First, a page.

The world marked International Holocaust Remembrance Day on Sunday amid a revival of hate-inspired violence and signs that younger generations know less and less about the genocide of Jews, Roma and others by Nazi Germany during World War II.
As survivors of Auschwitz marked the 74th anniversary of the notorious death camp’s liberation, a far-right activist who served time in prison for burning an effigy of a Jew placed a wreath there with about 50 other Polish nationalists to protest the official observances.
Piotr Rybak said the group opposes the annual ceremony at Auschwitz to mark the camp’s liberation by the Soviet army, the event that gave rise to the international Jan. 27 remembrance. Rybak claimed it glorifies the 1 million Jewish victims killed at the Auschwitz-Birkenau death complex and discounts the 70,000 Poles killed there.
“It’s time to fight against Jewry and free Poland from them!” Rybak said as he marched to the site, according to a report by Polish daily newspaper Gazeta Wyborcza on its website.
Rybak’s claim is incorrect. The ceremony at the state-run memorial site paid homage Sunday, as it does every year, to all of the camp’s victims, both Jews and gentiles, while Christian and Jewish religious leaders recited a prayer in unison together. Polish Prime Minister Mateusz Morawiecki also stressed that the Third Reich targeted Poles as well as Jews.
Since last year’s observances, an 85-year-old French Holocaust survivor, Mireille Knoll, was fatally stabbed in Paris and 11 Jews were gunned down in a Pittsburgh synagogue during Shabbat services, the deadliest attack on Jews in U.S. history.
Human Rights First, a U.S. organization, recalled those killings and warned that “today’s threats do not come solely from the fringe.”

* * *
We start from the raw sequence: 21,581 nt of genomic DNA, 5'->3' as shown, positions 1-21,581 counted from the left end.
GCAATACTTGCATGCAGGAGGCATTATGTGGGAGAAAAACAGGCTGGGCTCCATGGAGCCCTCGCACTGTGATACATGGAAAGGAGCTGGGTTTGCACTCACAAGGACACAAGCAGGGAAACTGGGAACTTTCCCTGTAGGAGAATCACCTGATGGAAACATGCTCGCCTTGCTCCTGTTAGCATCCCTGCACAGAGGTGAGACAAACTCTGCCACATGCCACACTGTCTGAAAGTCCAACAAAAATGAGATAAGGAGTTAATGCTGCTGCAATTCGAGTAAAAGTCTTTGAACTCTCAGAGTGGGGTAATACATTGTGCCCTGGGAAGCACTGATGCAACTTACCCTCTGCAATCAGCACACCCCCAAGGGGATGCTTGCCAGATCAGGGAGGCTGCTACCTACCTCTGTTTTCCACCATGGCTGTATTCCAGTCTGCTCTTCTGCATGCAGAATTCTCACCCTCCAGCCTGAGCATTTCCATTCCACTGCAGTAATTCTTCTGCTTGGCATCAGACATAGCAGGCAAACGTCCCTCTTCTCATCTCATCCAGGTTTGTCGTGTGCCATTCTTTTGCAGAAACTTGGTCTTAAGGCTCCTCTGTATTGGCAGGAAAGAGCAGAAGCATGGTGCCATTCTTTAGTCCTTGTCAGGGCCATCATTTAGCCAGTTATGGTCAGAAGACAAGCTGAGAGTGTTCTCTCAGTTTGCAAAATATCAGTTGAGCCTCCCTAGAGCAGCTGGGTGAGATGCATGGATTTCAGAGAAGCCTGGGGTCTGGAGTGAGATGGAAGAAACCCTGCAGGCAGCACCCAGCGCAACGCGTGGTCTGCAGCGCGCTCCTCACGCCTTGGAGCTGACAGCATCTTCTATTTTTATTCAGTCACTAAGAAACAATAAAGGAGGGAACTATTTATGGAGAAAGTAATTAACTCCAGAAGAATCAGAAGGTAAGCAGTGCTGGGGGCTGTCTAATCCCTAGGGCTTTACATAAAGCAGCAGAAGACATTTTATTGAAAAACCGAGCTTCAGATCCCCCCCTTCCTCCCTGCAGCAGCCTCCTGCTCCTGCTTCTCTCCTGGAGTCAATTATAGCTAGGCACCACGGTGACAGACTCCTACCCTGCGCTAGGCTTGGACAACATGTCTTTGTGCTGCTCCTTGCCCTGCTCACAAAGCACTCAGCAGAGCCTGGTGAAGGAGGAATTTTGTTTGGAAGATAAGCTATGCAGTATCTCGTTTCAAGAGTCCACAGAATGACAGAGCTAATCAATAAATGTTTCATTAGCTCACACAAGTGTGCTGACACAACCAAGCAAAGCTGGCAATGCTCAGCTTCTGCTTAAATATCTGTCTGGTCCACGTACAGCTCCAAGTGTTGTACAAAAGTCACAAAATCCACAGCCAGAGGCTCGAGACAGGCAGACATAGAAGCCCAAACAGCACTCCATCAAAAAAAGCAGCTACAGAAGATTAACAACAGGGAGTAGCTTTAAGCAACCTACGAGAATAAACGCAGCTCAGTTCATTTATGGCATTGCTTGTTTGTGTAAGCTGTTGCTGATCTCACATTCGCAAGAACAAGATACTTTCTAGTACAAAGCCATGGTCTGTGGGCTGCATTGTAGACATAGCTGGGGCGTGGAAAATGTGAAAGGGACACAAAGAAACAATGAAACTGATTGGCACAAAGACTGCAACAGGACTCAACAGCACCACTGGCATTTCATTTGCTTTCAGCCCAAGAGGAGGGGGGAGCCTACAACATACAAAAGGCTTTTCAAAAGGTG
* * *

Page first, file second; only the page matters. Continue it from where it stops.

“In places such as Hungary and Poland, once proudly democratic nations, government leaders are traveling the road to authoritarianism,” said Ira Forman, the group’s senior adviser for combating anti-Semitism. “As they do so, they are distorting history to spin a fable about their nations and the Holocaust.”
Former Auschwitz prisoners placed flowers early Sunday at an execution wall at Auschwitz, paying homage before the arrival of the nationalists at the same spot. They wore striped scarves that recalled their uniforms, some with the red letter “P,” the symbol the Germans used to mark them as Poles.
Early in World War II, most prisoners were Poles, rounded up by the occupying German forces. Later, Auschwitz was transformed into a mass killing site for Jews, Roma and others, operating until the liberation by Soviet forces on Jan. 27, 1945.
In Germany, Foreign Minister Heiko Maas warned in an op-ed in the weekly Welt am Sonntag that across Europe populists are propagating nationalism and “far-right provocateurs are trying to downplay the Holocaust.”
“We shall never forget. We shall never be indifferent. We must stand up for our liberal democracy,” Maas wrote.
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Source: Religion News Service